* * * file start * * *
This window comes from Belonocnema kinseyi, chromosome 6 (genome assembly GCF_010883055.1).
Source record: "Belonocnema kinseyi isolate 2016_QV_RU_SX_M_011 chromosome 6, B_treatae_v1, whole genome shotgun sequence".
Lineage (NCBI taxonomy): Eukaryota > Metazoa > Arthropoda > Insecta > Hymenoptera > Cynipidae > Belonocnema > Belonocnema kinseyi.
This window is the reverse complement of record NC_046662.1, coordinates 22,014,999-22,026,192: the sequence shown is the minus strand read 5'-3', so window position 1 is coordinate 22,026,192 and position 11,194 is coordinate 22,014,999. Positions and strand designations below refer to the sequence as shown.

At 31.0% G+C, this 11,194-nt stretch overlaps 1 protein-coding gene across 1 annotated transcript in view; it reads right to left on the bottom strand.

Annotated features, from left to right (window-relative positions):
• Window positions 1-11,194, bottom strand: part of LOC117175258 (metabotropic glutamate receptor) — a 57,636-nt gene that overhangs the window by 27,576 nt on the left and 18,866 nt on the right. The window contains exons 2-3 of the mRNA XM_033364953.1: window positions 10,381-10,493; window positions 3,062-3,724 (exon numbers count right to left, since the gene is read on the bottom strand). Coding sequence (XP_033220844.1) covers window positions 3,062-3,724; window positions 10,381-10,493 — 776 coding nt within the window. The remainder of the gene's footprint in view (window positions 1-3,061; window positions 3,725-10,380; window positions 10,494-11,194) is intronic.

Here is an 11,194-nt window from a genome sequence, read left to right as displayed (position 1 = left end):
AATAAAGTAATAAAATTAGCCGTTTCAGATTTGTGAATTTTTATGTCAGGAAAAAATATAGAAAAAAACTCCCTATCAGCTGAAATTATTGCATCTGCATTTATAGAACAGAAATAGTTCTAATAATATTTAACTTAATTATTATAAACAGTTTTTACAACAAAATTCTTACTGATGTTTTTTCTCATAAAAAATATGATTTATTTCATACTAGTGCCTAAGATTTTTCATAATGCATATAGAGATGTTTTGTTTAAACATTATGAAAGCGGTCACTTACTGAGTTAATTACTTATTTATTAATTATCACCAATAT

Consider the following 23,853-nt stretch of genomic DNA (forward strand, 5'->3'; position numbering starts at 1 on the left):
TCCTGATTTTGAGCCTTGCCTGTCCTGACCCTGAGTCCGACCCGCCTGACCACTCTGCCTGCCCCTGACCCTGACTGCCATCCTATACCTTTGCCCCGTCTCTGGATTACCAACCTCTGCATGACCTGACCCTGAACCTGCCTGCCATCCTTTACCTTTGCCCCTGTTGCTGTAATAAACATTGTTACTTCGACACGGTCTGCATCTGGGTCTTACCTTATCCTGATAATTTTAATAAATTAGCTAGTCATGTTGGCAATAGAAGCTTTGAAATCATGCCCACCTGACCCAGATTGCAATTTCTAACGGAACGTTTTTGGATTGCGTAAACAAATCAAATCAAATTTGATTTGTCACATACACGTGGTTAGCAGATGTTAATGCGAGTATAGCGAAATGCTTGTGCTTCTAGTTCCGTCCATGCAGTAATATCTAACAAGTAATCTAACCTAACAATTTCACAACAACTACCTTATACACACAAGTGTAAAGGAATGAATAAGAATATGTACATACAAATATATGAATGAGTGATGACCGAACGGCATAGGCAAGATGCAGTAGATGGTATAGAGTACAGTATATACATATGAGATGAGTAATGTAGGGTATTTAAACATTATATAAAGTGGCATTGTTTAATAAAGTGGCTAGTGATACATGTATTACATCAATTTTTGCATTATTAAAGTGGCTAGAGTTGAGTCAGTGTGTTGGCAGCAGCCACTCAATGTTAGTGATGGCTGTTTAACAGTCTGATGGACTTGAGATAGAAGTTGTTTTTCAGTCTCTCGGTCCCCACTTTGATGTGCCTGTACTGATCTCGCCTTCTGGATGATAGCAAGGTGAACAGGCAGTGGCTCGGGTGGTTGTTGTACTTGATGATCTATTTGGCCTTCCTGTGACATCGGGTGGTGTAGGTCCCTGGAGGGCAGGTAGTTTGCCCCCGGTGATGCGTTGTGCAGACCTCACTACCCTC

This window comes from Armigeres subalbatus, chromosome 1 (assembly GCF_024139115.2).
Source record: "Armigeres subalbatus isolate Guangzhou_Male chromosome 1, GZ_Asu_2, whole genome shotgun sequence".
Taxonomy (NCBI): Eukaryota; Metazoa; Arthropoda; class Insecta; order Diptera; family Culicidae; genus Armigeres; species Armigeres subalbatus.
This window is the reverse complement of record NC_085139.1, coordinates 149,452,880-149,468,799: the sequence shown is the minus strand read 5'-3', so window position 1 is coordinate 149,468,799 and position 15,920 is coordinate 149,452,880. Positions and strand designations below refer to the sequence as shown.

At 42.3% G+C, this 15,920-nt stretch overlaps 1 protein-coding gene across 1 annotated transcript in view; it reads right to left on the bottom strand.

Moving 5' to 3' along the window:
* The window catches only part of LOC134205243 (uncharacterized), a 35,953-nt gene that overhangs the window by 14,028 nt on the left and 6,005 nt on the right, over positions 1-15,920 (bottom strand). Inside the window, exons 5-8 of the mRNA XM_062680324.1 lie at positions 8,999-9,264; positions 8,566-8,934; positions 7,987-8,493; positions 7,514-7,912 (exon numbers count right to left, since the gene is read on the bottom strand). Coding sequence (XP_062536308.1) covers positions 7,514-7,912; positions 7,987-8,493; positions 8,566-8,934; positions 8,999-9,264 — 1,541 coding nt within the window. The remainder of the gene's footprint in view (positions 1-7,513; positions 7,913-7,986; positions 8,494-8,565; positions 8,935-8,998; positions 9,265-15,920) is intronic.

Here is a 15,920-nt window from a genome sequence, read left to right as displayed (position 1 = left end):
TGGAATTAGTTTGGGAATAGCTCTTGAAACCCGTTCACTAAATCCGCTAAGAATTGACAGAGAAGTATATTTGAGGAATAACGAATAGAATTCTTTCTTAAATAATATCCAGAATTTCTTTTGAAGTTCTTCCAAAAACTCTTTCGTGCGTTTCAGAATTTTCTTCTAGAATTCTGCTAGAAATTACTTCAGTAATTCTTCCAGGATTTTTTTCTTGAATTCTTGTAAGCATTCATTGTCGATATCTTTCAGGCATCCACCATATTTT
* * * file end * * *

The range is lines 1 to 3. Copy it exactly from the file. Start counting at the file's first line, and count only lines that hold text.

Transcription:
This window comes from Belonocnema kinseyi, chromosome 6 (genome assembly GCF_010883055.1).
Source record: "Belonocnema kinseyi isolate 2016_QV_RU_SX_M_011 chromosome 6, B_treatae_v1, whole genome shotgun sequence".
Lineage (NCBI taxonomy): Eukaryota > Metazoa > Arthropoda > Insecta > Hymenoptera > Cynipidae > Belonocnema > Belonocnema kinseyi.